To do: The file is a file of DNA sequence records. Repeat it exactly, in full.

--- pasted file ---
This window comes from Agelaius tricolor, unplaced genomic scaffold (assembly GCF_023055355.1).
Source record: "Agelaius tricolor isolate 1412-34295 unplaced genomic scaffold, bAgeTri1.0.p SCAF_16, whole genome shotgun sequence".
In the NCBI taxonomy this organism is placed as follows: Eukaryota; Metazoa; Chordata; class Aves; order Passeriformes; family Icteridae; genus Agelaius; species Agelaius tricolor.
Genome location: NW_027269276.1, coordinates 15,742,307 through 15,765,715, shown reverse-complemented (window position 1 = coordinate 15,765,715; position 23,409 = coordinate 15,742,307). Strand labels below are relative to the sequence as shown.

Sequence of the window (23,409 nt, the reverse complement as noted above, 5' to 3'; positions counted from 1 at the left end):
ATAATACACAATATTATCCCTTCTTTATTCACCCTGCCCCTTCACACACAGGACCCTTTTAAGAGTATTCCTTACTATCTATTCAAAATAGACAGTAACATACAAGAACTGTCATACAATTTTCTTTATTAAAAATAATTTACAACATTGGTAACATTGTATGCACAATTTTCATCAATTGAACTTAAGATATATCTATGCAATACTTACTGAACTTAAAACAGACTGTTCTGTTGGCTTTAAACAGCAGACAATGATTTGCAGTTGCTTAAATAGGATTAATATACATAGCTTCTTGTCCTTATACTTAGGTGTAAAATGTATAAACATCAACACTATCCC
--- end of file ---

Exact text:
This window comes from Agelaius tricolor, unplaced genomic scaffold (assembly GCF_023055355.1).
Source record: "Agelaius tricolor isolate 1412-34295 unplaced genomic scaffold, bAgeTri1.0.p SCAF_16, whole genome shotgun sequence".
In the NCBI taxonomy this organism is placed as follows: Eukaryota; Metazoa; Chordata; class Aves; order Passeriformes; family Icteridae; genus Agelaius; species Agelaius tricolor.
Genome location: NW_027269276.1, coordinates 15,742,307 through 15,765,715, shown reverse-complemented (window position 1 = coordinate 15,765,715; position 23,409 = coordinate 15,742,307). Strand labels below are relative to the sequence as shown.

Sequence of the window (23,409 nt, the reverse complement as noted above, 5' to 3'; positions counted from 1 at the left end):
ATAATACACAATATTATCCCTTCTTTATTCACCCTGCCCCTTCACACACAGGACCCTTTTAAGAGTATTCCTTACTATCTATTCAAAATAGACAGTAACATACAAGAACTGTCATACAATTTTCTTTATTAAAAATAATTTACAACATTGGTAACATTGTATGCACAATTTTCATCAATTGAACTTAAGATATATCTATGCAATACTTACTGAACTTAAAACAGACTGTTCTGTTGGCTTTAAACAGCAGACAATGATTTGCAGTTGCTTAAATAGGATTAATATACATAGCTTCTTGTCCTTATACTTAGGTGTAAAATGTATAAACATCAACACTATCCC